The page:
PVM Faculty Play Prominent Role in Purdue University’s Unique Center for Cancer Research
As one of only seven basic laboratory cancer centers recognized by the National Cancer Institute, which is part of the National Institutes of Health, the Purdue University Center for Cancer Research (PCCR) connects more than 110 researchers from across the university, including faculty in the College of Veterinary Medicine. As the only NCI basic laboratory cancer center that includes a college of veterinary medicine, PCCR has the unique opportunity to study canine oncology while giving dogs chances to live longer, fuller lives.
“We actually treat canine cancers,” said Dr. Timothy L. Ratliff, the Robert Wallace Miller Director of the PCCR and Distinguished Professor of Comparative Pathobiology in the College of Veterinary Medicine. “Pet owners are ecstatic that we can extend the lives of their pets, and we utilize this process to better understand cancer in people,” Dr. Ratliff said.
One of the researchers involved in the PCCR is Dr. Deborah Knapp, the Dolores L. McCall Professor of Comparative Oncology in the College of Veterinary Medicine and 2017 Purdue Research Foundation Innovator Hall of Fame inductee. Dr. Knapp has recognized bladder cancer in dogs as the most relevant model for invasive bladder cancer in humans. By treating canine patients, Purdue’s researchers can observe therapies in clinical settings comparable to human circumstances.
The PCCR, which celebrated its 40th year as an NCI-recognized member in 2018, recently received a five-year accreditation extension as part of the competitive renewal of its NCI basic laboratory cancer center status. The work in the PCCR’s labs advances understandings of cancer prevention, detection, diagnosis, and treatment. Researchers study cancer on the cellular level – a form of molecular research that is the foundation of all drug discovery. “We study normal cell function in very basic systems like yeast, fruit flies, and zebrafish,” said Dr. Ratliff. “They’re simple models that help us define pathways quite rapidly and effectively.”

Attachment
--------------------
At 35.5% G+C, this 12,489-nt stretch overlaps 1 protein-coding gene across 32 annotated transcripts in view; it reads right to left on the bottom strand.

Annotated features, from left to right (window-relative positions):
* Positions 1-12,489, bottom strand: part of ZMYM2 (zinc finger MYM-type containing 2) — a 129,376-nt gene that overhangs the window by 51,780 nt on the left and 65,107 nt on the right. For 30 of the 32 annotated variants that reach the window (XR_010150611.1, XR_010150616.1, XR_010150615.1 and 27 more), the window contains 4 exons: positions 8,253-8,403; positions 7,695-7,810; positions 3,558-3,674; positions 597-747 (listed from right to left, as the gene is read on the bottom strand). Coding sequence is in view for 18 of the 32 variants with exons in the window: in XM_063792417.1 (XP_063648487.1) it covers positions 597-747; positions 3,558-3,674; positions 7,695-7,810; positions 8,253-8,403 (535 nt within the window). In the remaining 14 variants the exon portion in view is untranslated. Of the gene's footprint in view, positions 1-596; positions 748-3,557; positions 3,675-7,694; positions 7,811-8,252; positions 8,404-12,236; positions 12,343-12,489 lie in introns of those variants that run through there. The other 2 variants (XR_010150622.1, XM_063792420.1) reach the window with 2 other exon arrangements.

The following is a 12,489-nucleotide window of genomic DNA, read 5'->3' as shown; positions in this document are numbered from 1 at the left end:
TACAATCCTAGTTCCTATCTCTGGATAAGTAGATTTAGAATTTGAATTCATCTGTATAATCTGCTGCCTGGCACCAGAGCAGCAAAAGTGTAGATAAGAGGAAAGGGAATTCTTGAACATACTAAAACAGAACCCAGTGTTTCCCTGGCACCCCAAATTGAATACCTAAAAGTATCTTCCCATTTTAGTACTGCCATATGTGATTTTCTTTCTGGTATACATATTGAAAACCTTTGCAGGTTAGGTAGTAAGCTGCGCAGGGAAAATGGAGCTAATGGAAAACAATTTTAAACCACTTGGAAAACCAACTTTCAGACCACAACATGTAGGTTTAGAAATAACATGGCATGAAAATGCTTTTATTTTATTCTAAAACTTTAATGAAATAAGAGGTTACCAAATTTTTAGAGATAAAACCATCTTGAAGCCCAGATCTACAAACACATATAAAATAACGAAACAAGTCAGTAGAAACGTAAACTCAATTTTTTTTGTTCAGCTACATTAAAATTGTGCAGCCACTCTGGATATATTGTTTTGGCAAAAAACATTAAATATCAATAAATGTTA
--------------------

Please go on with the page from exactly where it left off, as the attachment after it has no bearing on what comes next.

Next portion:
PCCR also advances technologies in cancer detection, imaging, and treatment thanks to the university’s roster of experts in engineering and related fields. Engineering and physics methods allow the production of tools that improve effectiveness of cancer-related drugs. Other innovations allow cancer researchers to better understand the cellular changes that happen in tumor formation. Collaborations such as these are unusual for academic institutions. “Only MIT [Massachusetts Institute of Technology] has a similar marriage with engineering,” Dr. Ratliff said.
PCCR researchers also work diligently to move discoveries out of the lab and into public use in conjunction with the Purdue Institute for Drug Discovery. Because investigating the safety and efficacy of drugs is an expensive, time-consuming process, Dr. Ratliff co-founded Boilermaker Health Innovations, a certified nonprofit that helps fund Purdue-discovered drugs through human clinical trials. Compounds that make it through a Phase I trial can often be sold to an established pharmaceutical manufacturer or spun off into a for-profit company.
One of the center’s most recognized success stories is Endocyte Inc., a startup originating from the work of PCCR member Philip S. Low, co-founder of Boilermaker Health Innovations, Presidential Scholar in Drug Discovery and the Ralph C. Corley Distinguished Professor of Chemistry. Dr. Low’s research, which focuses on providing direct-targeted treatment to diseased cells through the creation of small molecules, helped the biopharmaceutical company reach its $2.2 billion value. PCCR was instrumental in advancing a key targeting molecule by initiating a Phase 0 clinical trial that had such positive results it was a critical drug that contributed significantly to the sale of Endocyte Inc., Dr. Ratliff said.
Writer(s): Christy McCarter, Purdue News Service, and Kevin Doerr | firstname.lastname@example.org